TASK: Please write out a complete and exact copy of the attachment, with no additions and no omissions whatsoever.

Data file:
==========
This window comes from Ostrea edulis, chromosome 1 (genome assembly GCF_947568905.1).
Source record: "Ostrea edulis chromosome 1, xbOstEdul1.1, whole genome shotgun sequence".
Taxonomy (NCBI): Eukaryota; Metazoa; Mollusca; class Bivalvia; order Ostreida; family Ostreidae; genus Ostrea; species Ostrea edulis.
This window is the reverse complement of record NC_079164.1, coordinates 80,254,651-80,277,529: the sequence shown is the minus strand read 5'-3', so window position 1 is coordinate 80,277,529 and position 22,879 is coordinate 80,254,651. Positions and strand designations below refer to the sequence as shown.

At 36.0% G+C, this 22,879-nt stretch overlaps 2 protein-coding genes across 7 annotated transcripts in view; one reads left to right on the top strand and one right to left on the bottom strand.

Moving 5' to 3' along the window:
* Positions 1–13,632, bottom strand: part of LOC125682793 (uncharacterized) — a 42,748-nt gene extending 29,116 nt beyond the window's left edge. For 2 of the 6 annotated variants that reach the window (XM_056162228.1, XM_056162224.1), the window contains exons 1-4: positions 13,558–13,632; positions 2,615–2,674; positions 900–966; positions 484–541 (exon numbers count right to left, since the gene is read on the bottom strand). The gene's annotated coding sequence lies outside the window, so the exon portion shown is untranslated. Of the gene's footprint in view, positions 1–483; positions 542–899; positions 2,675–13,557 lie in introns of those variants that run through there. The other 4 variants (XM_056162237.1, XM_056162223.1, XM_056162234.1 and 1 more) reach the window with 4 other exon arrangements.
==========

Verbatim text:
This window comes from Ostrea edulis, chromosome 1 (genome assembly GCF_947568905.1).
Source record: "Ostrea edulis chromosome 1, xbOstEdul1.1, whole genome shotgun sequence".
Taxonomy (NCBI): Eukaryota; Metazoa; Mollusca; class Bivalvia; order Ostreida; family Ostreidae; genus Ostrea; species Ostrea edulis.
This window is the reverse complement of record NC_079164.1, coordinates 80,254,651-80,277,529: the sequence shown is the minus strand read 5'-3', so window position 1 is coordinate 80,277,529 and position 22,879 is coordinate 80,254,651. Positions and strand designations below refer to the sequence as shown.

At 36.0% G+C, this 22,879-nt stretch overlaps 2 protein-coding genes across 7 annotated transcripts in view; one reads left to right on the top strand and one right to left on the bottom strand.

Moving 5' to 3' along the window:
* Positions 1–13,632, bottom strand: part of LOC125682793 (uncharacterized) — a 42,748-nt gene extending 29,116 nt beyond the window's left edge. For 2 of the 6 annotated variants that reach the window (XM_056162228.1, XM_056162224.1), the window contains exons 1-4: positions 13,558–13,632; positions 2,615–2,674; positions 900–966; positions 484–541 (exon numbers count right to left, since the gene is read on the bottom strand). The gene's annotated coding sequence lies outside the window, so the exon portion shown is untranslated. Of the gene's footprint in view, positions 1–483; positions 542–899; positions 2,675–13,557 lie in introns of those variants that run through there. The other 4 variants (XM_056162237.1, XM_056162223.1, XM_056162234.1 and 1 more) reach the window with 4 other exon arrangements.